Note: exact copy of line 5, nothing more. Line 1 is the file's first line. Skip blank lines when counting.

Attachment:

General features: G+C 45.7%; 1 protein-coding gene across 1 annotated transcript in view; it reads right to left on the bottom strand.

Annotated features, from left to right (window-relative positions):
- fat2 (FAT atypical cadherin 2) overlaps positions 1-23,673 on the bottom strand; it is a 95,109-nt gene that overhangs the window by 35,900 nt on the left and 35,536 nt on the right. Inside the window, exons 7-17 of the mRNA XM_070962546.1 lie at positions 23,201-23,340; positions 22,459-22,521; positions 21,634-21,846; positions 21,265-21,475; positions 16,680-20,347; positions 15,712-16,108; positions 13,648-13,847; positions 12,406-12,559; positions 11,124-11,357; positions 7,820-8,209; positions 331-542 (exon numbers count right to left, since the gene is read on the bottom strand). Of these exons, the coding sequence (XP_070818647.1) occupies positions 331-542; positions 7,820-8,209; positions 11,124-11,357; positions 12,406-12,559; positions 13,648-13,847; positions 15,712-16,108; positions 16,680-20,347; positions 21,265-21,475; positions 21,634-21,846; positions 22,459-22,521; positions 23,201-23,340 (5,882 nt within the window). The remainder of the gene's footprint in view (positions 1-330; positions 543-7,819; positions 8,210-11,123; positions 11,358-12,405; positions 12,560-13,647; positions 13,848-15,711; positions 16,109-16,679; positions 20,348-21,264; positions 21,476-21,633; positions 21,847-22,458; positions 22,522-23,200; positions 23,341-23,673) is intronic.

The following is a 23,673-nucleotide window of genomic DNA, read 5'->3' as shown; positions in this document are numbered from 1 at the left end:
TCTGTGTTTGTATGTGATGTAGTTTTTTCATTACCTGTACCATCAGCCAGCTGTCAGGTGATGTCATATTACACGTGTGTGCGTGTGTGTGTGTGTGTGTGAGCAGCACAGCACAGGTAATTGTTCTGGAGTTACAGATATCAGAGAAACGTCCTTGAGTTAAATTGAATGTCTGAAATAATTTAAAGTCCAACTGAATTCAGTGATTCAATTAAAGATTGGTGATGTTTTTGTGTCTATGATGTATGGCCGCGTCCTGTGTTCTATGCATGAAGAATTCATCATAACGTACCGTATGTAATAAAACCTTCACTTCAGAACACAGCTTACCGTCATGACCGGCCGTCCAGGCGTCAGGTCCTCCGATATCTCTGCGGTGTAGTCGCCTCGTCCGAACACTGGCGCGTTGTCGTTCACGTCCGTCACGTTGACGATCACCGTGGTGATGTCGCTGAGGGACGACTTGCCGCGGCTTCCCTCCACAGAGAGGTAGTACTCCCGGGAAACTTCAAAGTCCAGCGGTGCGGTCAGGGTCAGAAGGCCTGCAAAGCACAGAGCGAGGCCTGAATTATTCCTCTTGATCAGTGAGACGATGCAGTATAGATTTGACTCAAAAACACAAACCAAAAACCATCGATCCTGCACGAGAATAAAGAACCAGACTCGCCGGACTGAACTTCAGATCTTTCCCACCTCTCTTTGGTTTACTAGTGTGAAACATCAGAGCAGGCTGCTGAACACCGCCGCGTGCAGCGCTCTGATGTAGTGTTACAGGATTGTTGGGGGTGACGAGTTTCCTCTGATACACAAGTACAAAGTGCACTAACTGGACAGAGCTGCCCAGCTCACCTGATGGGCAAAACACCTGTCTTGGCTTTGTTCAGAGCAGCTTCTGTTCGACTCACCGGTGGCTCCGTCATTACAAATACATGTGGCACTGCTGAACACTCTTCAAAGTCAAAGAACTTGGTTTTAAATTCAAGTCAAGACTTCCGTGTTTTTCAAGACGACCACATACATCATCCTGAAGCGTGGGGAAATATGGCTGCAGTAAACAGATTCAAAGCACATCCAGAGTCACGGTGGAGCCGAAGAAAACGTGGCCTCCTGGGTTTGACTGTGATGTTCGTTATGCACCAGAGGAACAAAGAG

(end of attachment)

TCTGTGTTTGTATGTGATGTAGTTTTTTCATTACCTGTACCATCAGCCAGCTGTCAGGTGATGTCATATTACACGTGTGTGCGTGTGTGTGTGTGTGTGTGAGCAGCACAGCACAGGTAATTGTTCTGGAGTTACAGATATCAGAGAAACGTCCTTGAGTTAAATTGAATGTCTGAAATAATTTAAAGTCCAACTGAATTCAGTGATTCAATTAAAGATTGGTGATGTTTTTGTGTCTATGATGTATGGCCGCGTCCTGTGTTCTATGCATGAAGAATTCATCATAACGTACCGTATGTAATAAAACCTTCACTTCAGAACACAGCTTACCGTCATGACCGGCCGTCCAGGCGTCAGGTCCTCCGATATCTCTGCGGTGTAGTCGCCTCGTCCGAACACTGGCGCGTTGTCGTTCACGTCCGTCACGTTGACGATCACCGTGGTGATGTCGCTGAGGGACGACTTGCCGCGGCTTCCCTCCACAGAGAGGTAGTACTCCCGGGAAACTTCAAAGTCCAGCGGTGCGGTCAGGGTCAGAAGGCCTGCAAAGCACAGAGCGAGGCCTGAATTATTCCTCTTGATCAGTGAGACGATGCAGTATAGATTTGACTCAAAAACACAAACCAAAAACCATCGATCCTGCACGAGAATAAAGAACCAGACTCGCCGGACTGAACTTCAGATCTTTCCCACCTCTCTTTGGTTTACTAGTGTGAAACATCAGAGCAGGCTGCTGAACACCGCCGCGTGCAGCGCTCTGATGTAGTGTTACAGGATTGTTGGGGGTGACGAGTTTCCTCTGATACACAAGTACAAAGTGCACTAACTGGACAGAGCTGCCCAGCTCACCTGATGGGCAAAACACCTGTCTTGGCTTTGTTCAGAGCAGCTTCTGTTCGACTCACCGGTGGCTCCGTCATTACAAATACATGTGGCACTGCTGAACACTCTTCAAAGTCAAAGAACTTGGTTTTAAATTCAAGTCAAGACTTCCGTGTTTTTCAAGACGACCACATACATCATCCTGAAGCGTGGGGAAATATGGCTGCAGTAAACAGATTCAAAGCACATCCAGAGTCACGGTGGAGCCGAAGAAAACGTGGCCTCCTGGGTTTGACTGTGATGTTCGTTATGCACCAGAGGAACAAAGAG